This Fall Is Going to Be Very Expensive. I Suppose It’s a Good Thing I Don’t Have Any Money.

Since I was out of town on business and busy with many other things over a period of a few weeks recently, I found that I had somehow managed to “unplug” a little bit, and haven’t been doing much in the way of playing games since then. It’s actually been rather nice to not be playing games for a while, and I’ve been postponing it as long as I could.

Last night I finally fired up the 360 to catch up on a few things, and I thought I would share my experiences. Unfortunately, what I’ve been doing has basically just piqued my interest in several games that are arriving in stores within the next few weeks – games that I cannot realistically afford. I’ll start with the obviously awesome.

The Bioshock Demo

If what I’ve been reading about the demo not coming very close to demonstrating the breadth and the sheer forcefulness of the impact of this game, then I was sold on it within the first few seconds. Even in the short demo period, I was floored by the sheer density of what I was interacting with. I didn’t even get to a point where you could use a weapon, and the artistry I was witnessing had already captured my attention and had me scrambling to see if there was any realistic way I could squeeze Bioshock into my fall gaming budget (I unfortunately can’t).

For my impression, it was very reminiscent of System Shock 2, which at one point I had thoroughly played out and have reckoned for some time as one of the best pure experiences available within the video game milieu. Bioshock’s demo reveals much of the same careful attention to detail and refined craftsmanship that is so often lacking in games. It is not often that a statement like this one seems to be appears in any media, video or otherwise, and I look forward to devouring it with a passion once I can get my hands on it.

System Shock 2 was the last time I was really disturbed by the atmosphere of a game, and that’s saying something considering the fairly ancient rendering technology employed. There were so many things about it that were specifically meant to be unsettling to normal humans, and my first contact with Bioshock tells me that many of the same feelings will be present in spades – with much better controls and the benefit of a 50″ television and immersive sound to carry the payload.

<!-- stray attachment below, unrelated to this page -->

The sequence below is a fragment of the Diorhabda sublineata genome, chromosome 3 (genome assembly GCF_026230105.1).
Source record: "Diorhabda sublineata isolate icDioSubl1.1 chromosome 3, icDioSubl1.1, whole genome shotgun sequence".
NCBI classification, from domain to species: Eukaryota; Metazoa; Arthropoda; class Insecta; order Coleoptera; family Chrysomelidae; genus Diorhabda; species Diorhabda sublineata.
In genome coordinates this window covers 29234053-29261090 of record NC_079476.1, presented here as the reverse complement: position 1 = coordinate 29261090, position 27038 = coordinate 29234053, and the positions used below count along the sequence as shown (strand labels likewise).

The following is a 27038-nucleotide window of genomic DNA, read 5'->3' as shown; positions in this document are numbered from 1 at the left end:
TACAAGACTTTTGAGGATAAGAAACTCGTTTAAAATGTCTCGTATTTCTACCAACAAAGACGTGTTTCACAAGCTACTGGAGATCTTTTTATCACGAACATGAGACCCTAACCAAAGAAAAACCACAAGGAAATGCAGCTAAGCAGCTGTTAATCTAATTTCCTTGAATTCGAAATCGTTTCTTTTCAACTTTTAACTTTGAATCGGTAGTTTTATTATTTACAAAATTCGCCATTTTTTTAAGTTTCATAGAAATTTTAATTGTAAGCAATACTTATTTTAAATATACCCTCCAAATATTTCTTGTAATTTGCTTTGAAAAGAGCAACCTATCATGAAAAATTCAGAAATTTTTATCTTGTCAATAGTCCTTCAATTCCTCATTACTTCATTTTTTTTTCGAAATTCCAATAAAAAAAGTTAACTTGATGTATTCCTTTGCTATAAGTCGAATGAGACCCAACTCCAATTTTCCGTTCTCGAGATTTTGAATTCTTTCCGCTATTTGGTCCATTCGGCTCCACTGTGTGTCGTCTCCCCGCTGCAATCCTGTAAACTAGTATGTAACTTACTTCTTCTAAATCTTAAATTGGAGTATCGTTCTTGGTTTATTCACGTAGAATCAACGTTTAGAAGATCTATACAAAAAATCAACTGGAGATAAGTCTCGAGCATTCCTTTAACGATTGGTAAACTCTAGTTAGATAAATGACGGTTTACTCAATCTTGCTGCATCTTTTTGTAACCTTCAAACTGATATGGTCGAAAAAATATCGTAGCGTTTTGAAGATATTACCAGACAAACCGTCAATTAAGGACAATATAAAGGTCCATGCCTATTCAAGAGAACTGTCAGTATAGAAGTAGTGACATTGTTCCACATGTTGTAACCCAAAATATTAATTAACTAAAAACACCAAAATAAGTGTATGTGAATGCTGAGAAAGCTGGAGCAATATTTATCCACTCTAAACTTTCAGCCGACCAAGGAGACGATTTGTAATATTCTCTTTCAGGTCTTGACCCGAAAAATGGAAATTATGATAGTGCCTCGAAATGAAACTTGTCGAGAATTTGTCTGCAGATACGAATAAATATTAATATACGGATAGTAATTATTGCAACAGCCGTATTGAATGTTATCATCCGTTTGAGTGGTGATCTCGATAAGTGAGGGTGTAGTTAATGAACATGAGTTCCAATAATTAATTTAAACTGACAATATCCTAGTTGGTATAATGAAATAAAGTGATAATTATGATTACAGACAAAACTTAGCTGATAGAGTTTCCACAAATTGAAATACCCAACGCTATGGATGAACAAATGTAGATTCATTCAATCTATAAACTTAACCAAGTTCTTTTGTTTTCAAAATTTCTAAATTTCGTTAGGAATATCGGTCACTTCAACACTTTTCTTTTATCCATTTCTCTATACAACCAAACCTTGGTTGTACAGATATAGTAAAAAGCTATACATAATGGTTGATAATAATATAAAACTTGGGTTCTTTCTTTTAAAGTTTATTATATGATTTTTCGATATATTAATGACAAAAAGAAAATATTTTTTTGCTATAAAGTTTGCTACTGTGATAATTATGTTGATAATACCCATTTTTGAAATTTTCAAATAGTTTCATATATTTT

John Woo’s Stranglehold Demo

This one involved an almost complete gear shift to appreciate after dipping my toes in the Bioshock water, but I will leave you with a thesis: If you don’t enjoy the Stranglehold demo in any way, especially the aiming feature and Tequila-Time, then you have no joy remaining in your heart and you certainly harbor a severe dislike of fun.

It’s been a long time since playing a game has left me giddy with laughter at my own actions, based upon their relative incredulity and ignorance of basic tenets of physical law. Stranglehold takes the cultural icon of the Hong Kong action movie (John Woo, duh) and transports you into that experience as the hero-running, guns akimbo hero who is impossible to stop. If you don’t enjoy ridiculous action movies or didn’t understand what was so awesome about Hard Boiled, then I don’t thik you’ll derive as much enjoyment out of Stranglehold.

As a sequel to Hard Boiled, well, let’s just say that there wasn’t much of a story to attach yourself to. Instead, the game aims to take the idiom of movies like Hard Boiled and use that as fodder for creating an interactive follow-up. I couldn’t care less about the story, but I do appreciate the cinematic tricks used to convey the ideas, and the interactivity afforded the staples of the popcorn action movie template, which owes so much to John Woo.

I am very interested to see where multiplayer goes with this title.

Hexic 2 Demo

I really don’t know what to think of this one at all. Hexic is one of my more favorite time-wasters, and it appears as though they’ve hit a desire to continue to scratch that itch with the changes in gameplay that build upon the foundation of the first game without ruining it.

But at the same time, it is more of the same thing, with slightly more incomprehensible graphics and a touch more convolution in the interface and even the display of the board. $10 puts me right on the edge of a purchase. I’m fairly certain I’d like the multiplayer, but Ken mentioned that he had difficulty picking apart the piece colors on his standard-def television, so I think this is going to be a postponed purchase.

Lumines Live’s “Heavenly Star” skin

I downloaded this many moons ago, when it was free, and only had the chance to try it out last night. I wish I hadn’t.

That stupid song is going to haunt my dreams for the rest of my life, and it will cause me to return to Lumines again, which is something I’ve long been ambivalent about. I appreciate what’s been done with the game, but the mechanic doesn’t seem to fit my brain patterns very well, so I perpetually suck at it.